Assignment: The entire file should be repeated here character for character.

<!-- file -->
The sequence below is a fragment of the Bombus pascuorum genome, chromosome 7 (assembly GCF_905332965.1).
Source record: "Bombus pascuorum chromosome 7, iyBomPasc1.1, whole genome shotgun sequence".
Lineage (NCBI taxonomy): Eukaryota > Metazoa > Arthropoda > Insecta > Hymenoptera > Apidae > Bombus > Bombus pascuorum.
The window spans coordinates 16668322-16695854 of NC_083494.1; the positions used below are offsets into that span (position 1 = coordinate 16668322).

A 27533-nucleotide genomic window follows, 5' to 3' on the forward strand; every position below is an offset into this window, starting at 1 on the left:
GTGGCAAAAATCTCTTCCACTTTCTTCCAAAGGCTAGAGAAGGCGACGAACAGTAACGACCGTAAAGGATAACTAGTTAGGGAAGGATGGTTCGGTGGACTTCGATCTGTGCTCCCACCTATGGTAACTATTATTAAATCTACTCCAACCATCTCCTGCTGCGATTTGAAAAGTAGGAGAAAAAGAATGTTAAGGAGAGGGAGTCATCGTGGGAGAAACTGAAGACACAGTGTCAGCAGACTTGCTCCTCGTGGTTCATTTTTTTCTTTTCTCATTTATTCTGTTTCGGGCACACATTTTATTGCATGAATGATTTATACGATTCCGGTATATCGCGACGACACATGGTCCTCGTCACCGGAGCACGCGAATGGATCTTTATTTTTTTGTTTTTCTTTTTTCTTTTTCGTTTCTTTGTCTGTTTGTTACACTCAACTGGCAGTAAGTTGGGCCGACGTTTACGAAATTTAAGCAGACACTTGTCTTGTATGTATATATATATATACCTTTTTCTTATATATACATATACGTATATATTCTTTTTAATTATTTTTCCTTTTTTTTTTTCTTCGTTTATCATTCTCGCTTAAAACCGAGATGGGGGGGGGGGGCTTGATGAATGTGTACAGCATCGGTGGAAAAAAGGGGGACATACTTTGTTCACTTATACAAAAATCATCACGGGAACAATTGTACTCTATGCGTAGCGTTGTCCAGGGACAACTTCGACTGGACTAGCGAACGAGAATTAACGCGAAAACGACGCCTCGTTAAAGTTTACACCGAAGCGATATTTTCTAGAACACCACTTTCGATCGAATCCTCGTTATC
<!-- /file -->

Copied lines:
The sequence below is a fragment of the Bombus pascuorum genome, chromosome 7 (assembly GCF_905332965.1).
Source record: "Bombus pascuorum chromosome 7, iyBomPasc1.1, whole genome shotgun sequence".
Lineage (NCBI taxonomy): Eukaryota > Metazoa > Arthropoda > Insecta > Hymenoptera > Apidae > Bombus > Bombus pascuorum.
The window spans coordinates 16668322-16695854 of NC_083494.1; the positions used below are offsets into that span (position 1 = coordinate 16668322).

A 27533-nucleotide genomic window follows, 5' to 3' on the forward strand; every position below is an offset into this window, starting at 1 on the left:
GTGGCAAAAATCTCTTCCACTTTCTTCCAAAGGCTAGAGAAGGCGACGAACAGTAACGACCGTAAAGGATAACTAGTTAGGGAAGGATGGTTCGGTGGACTTCGATCTGTGCTCCCACCTATGGTAACTATTATTAAATCTACTCCAACCATCTCCTGCTGCGATTTGAAAAGTAGGAGAAAAAGAATGTTAAGGAGAGGGAGTCATCGTGGGAGAAACTGAAGACACAGTGTCAGCAGACTTGCTCCTCGTGGTTCATTTTTTTCTTTTCTCATTTATTCTGTTTCGGGCACACATTTTATTGCATGAATGATTTATACGATTCCGGTATATCGCGACGACACATGGTCCTCGTCACCGGAGCACGCGAATGGATCTTTATTTTTTTGTTTTTCTTTTTTCTTTTTCGTTTCTTTGTCTGTTTGTTACACTCAACTGGCAGTAAGTTGGGCCGACGTTTACGAAATTTAAGCAGACACTTGTCTTGTATGTATATATATATATACCTTTTTCTTATATATACATATACGTATATATTCTTTTTAATTATTTTTCCTTTTTTTTTTTCTTCGTTTATCATTCTCGCTTAAAACCGAGATGGGGGGGGGGGGCTTGATGAATGTGTACAGCATCGGTGGAAAAAAGGGGGACATACTTTGTTCACTTATACAAAAATCATCACGGGAACAATTGTACTCTATGCGTAGCGTTGTCCAGGGACAACTTCGACTGGACTAGCGAACGAGAATTAACGCGAAAACGACGCCTCGTTAAAGTTTACACCGAAGCGATATTTTCTAGAACACCACTTTCGATCGAATCCTCGTTATC